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Tres del Mes is a monthly roundup of three quick tips, suggestions, recipes, or other ideas related to Mexican food culture.

A Food Lover’s Guide to 3 Market Days in Oaxaca

This month, I am introducing the first in a series of guides to Mexico and will begin with three of my favorite market days in Oaxaca. Mercados, or open-air markets, offer insights into the region’s pre-hispanic history, culinary traditions, and the everyday life of its people through their vibrant colors, vivid sounds, and exotic aromas. I have always enjoyed visiting them, even as a child. On a recent trip to Mexico, I fell in love with the mercados of Oaxaca – each just a short trip from the city center and unique in its own regard. Below is a guide to three of my personal favorites.    Read More…

{Tres del Mes} 3 Unique Ice Cream Flavors to Taste at Tepoznieves in Tijuana

mexican ice cream flavors, tepoznieves, tijuana,

Nieve de chinelo (top left), higo con mezcal (top right), poblana (bottom
Photo Credit: Lola’s Cocina

As a little girl, one of the things that excited me most about our family road trips to Mexico was knowing that I would be able to taste some of my favorite ice cream flavors – grape, lime, and chocolate chip – at my tía Rebe’s ice cream shop in the small town of Acámbaro, Guanajuato. The three thousand mile journey in a van bursting at its seams with luggage and people (parents and five siblings!) didn’t seem all that bad because there was a light at the end of the tunnel. Read More…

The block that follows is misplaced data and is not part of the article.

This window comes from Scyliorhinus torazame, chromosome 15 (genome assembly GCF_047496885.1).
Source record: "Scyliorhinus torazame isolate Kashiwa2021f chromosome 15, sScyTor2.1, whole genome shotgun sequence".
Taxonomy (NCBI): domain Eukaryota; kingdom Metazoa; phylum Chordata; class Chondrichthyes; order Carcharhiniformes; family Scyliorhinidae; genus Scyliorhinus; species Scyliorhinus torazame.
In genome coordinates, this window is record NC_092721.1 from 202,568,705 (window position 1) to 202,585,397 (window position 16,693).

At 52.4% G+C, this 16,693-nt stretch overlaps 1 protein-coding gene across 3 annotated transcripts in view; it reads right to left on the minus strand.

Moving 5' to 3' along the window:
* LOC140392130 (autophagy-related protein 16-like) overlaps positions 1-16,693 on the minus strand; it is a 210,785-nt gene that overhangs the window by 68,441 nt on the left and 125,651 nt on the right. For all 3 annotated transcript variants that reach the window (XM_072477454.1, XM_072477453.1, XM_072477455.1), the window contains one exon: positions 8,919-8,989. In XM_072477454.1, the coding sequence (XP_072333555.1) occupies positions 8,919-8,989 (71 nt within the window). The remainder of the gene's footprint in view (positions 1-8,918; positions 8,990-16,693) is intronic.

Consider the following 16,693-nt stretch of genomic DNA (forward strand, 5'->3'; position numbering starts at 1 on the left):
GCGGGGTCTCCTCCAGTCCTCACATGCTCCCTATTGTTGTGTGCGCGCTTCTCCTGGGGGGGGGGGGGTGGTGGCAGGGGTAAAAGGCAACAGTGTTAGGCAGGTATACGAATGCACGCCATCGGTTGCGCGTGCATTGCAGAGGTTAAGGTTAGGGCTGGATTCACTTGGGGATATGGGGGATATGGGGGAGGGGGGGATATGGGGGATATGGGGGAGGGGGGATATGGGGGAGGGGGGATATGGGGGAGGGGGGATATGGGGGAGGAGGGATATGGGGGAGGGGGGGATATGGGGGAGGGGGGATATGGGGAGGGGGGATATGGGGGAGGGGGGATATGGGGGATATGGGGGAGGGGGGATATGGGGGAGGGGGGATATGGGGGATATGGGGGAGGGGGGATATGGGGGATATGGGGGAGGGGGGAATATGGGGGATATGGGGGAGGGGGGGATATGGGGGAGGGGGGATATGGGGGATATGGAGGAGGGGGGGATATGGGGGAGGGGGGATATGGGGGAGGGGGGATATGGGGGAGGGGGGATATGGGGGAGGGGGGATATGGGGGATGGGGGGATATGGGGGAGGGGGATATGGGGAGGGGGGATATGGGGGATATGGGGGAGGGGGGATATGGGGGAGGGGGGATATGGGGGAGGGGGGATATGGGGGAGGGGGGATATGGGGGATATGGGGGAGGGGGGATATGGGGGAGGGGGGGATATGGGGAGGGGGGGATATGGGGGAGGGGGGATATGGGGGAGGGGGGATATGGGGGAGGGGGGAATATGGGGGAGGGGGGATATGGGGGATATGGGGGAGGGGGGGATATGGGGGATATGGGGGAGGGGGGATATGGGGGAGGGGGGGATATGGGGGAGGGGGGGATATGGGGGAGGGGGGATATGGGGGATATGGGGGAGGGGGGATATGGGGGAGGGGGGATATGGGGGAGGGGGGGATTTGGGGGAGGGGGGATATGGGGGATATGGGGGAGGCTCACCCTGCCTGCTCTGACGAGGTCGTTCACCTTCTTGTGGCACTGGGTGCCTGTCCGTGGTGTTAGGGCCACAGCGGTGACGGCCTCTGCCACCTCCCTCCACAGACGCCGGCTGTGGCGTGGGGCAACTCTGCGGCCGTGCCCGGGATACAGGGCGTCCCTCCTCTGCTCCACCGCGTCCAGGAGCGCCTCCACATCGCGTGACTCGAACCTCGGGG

Tres del Mes: 3 Ways to Prepare Chayotes

raw chayote fruit

Raw Chayote Fruit
Photo Credit: Lola’s Cocina

A chayote [chai – oh – te] reminds me of a delicious cross between a zucchini and a potato. Despite the similarities, chayotes are actually fruits. Health fanatics will be happy to hear that they contain no cholesterol or fat and are extremely low in calories. They are high in potassium and provide a healthy dose of other vitamins and nutrients. Regrettably, they are a rare find on menus here in the U.S., but are commonly served on plates in their native Mexico. Today, I’d like to share three fun and easy ways to prepare this understated fruit so that you can incorporate it into your home menu options!  Read More…

Tres del Mes: Jamaica, Piloncillo, Canela, OH MY!


Ponche, a hot aromatic fruit punch, is served throughout Mexico during the winter holiday season. Traditional ingredients include raw sugarcane, tejocotes, which look like tiny orange apples, and a medley of other fruits.

Below are three versatile ingredients that infuse rich color and flavor into Mexican hot fruit punch. Stay tuned for my sister’s delicious ponche recipe! Read More…

3 Foods Associated with Day of the Dead

NA Calavera w:Hat_SMALL

Día de los Muertos, or Day of the Dead, is observed on November 1st and 2nd in Mexico and different parts of Latin America. It is a time of remembrance and allows people to honor those who have passed on, and also to symbolically await a visit from their souls.

Since moving to Old Town San Diego, I began the tradition of building an altar at home that honors my father who passed away in 2000. I now invite friends and family to share in the experience, which is quite therapeutic. The mood is festive as we celebrate the memory of loved ones through the sharing of food, drinks, and a story or two of days long past.  

Three foods traditionally associated with Day of the Dead include mole negro, hot chocolate, and pan de muerto (bread of the dead) and different variations are staples on altars throughout Mexico. Read below for more on these three dishes and their significance. 

Read More…